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 Solar Energy - Environmental & Economic Implications

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FleurDeLis
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PostSubject: Solar Energy - Environmental & Economic Implications   Tue Jun 19, 2012 10:23 am

Solar Energy

Our sun provides us with the most abundant resource to create alternative energy. Sun-light! This resource is not bound to our planet, nor is it non-renewable; therefore, we can exploit it beyond what’s necessary. Even “if we eventually have to get of this rock (earth)”, like my husband likes to say, we can utilize solar-energy.

Every year, the sun beams 1,000 kilowatt of potential energy on every square-meter of earth’s surface. This energy potential is equal to 100 liters of fossil fuel, or 100 cubic meters of natural gas. Furthermore, solar energy is free of emissions.

Solar energy can be harnessed as heat to warm water or heating units in houses (solar-collectors), but in can also be converted to electricity (photovoltaic modules). The growing research in the field of solar-energy (especially in Europe) has contributed to the effectiveness of harnessing the energy, as well as reducing the cost factor. Approximately 800,000 solar collectors are installed on German rooftops, 100,000 were added in 2005 alone; in recent years, 200,000 photovoltaic modules have been added as well. The cost has decreased about seventy percent since 1990 and the future trend is downwards. Germany is working to achieve thirty percent of total electricity coverage through solar power within the near future.

The reasons for this promising development is a government enacted law from 2000 that favors alternative energies. From 2000 to 2005, the solar related economy marked an increase from 450 million to 3.7 billion, created 5,000 businesses and 42,500 jobs. Projections for 2020 estimate an increase of jobs to 255,000, and an economic worth increase to 24 billion. Solar energy is economically feasible.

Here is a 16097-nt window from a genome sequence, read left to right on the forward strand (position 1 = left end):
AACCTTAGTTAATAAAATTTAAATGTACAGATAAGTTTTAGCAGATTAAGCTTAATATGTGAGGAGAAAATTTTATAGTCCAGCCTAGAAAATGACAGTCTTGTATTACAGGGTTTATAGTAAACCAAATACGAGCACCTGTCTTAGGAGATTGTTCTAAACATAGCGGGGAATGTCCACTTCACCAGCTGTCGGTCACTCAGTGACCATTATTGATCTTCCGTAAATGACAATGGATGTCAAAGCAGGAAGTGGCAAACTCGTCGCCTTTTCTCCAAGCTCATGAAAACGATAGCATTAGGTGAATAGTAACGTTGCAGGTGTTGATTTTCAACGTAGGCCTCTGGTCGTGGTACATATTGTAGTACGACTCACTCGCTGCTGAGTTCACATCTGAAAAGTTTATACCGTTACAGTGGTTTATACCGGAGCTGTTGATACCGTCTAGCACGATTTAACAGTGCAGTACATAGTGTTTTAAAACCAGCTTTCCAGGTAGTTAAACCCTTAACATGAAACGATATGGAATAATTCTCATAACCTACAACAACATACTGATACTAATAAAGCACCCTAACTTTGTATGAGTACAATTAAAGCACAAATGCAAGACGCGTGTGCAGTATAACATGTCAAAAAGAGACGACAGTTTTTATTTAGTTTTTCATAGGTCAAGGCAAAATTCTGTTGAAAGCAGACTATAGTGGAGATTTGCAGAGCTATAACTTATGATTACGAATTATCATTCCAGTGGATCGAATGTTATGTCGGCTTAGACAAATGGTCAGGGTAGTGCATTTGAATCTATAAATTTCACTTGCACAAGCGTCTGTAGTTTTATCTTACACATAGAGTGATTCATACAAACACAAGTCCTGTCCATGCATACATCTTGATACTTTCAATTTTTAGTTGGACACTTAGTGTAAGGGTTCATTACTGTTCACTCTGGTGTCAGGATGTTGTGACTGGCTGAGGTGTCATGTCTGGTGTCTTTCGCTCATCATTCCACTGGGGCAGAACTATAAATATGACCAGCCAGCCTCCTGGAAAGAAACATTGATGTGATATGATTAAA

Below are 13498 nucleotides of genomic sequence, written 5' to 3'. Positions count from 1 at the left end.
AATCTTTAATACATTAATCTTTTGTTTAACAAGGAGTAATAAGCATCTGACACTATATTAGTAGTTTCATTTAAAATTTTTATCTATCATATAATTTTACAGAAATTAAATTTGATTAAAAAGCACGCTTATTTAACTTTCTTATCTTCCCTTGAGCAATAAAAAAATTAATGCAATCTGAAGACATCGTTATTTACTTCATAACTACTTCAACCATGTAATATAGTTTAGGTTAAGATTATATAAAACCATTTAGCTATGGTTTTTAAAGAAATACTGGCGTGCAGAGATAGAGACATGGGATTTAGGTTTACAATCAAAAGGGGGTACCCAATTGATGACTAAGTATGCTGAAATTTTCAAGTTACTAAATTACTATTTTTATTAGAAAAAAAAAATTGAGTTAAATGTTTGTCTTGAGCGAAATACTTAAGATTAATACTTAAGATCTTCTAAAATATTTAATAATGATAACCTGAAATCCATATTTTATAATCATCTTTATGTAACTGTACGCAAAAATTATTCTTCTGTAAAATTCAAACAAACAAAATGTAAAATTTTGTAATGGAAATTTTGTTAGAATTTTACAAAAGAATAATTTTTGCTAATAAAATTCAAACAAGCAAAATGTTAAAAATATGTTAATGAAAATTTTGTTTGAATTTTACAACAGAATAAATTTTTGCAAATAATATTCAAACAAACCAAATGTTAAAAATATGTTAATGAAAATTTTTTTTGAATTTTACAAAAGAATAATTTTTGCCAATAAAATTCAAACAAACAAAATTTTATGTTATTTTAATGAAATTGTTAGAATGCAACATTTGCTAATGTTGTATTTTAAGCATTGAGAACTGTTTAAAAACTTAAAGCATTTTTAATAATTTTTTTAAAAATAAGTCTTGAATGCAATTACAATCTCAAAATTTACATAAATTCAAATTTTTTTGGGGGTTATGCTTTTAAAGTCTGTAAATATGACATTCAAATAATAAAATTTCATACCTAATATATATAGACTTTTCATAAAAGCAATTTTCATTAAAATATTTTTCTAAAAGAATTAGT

We cover up earth’s surfaces either ways, be it through houses, or streets, or any other construction. Installing solar panels on rooftops would be a way to give purpose to the excess coverage we produce. Solar energy is powerful, as well as abundant, and the growing research will allow us to use it even more efficiently. As Germany and other countries illustrate, alternative energy does not have to impact the economy in a negative way; quite the contrary actually, it can boost the economy.
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Oliver

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PostSubject: Re: Solar Energy - Environmental & Economic Implications   Tue Jun 19, 2012 11:20 pm

I found this solar panel on Amazon.com
http://www.amazon.com/Sunforce-50022-Battery-Trickle-Charger/dp/B0006JO0TC/ref=sr_1_2?s=lawn-garden&ie=UTF8&qid=1340159174&sr=1-2

It is pretty much like the one I purchased (5W) ten years ago and actually more expensive. I think I only paid $40 for mine.
What is a 5W panel good for?
Pretty much nothing. I was able to charge a battery and power a small TV with it, maybe a laptop or a cell phone.
It is a major investment to power your entire house in the US with solar....I'm guessing around $100k for a small house without running the heater or A/C, and the batteries will have to be replaced after a while.
My electric bill is only about $1500/year right now.
Solar at this moment in the US, doesn't sound like a good investment.

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FleurDeLis
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PostSubject: Re: Solar Energy - Environmental & Economic Implications   Wed Jun 20, 2012 9:18 am

Wow, 100,000$ ? That's a lot ... In Germany it's only about 20,000€ to get both, heat and electricity.
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GenericTylerDurden

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PostSubject: Re: Solar Energy - Environmental & Economic Implications   Wed Jun 20, 2012 9:01 pm

i haven't researched, but I heard there might be some tax incentives.... homeowner or small businesses? to install these? at what price point would make it affordable/feasible/worth-it ????
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FleurDeLis
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PostSubject: Re: Solar Energy - Environmental & Economic Implications   Thu Jun 21, 2012 1:16 pm

I think 30,000 would be reasonable, maybe even 40,000 or more; it depends on where you live. Electricity prices are going up constantly and solar hardware has a durability of 20-25 years (manufacturer warranty). I pay 150$ on average per month for electricity here in small town Texas ... That's about 1800$ a year x 20 = 36000$; x 25 = 45000$ and that does not include rising electricity prices. If you consider that you can sell excess solar energy to the grid, solar would be significantly cheaper. Add tax breaks and you save even more.
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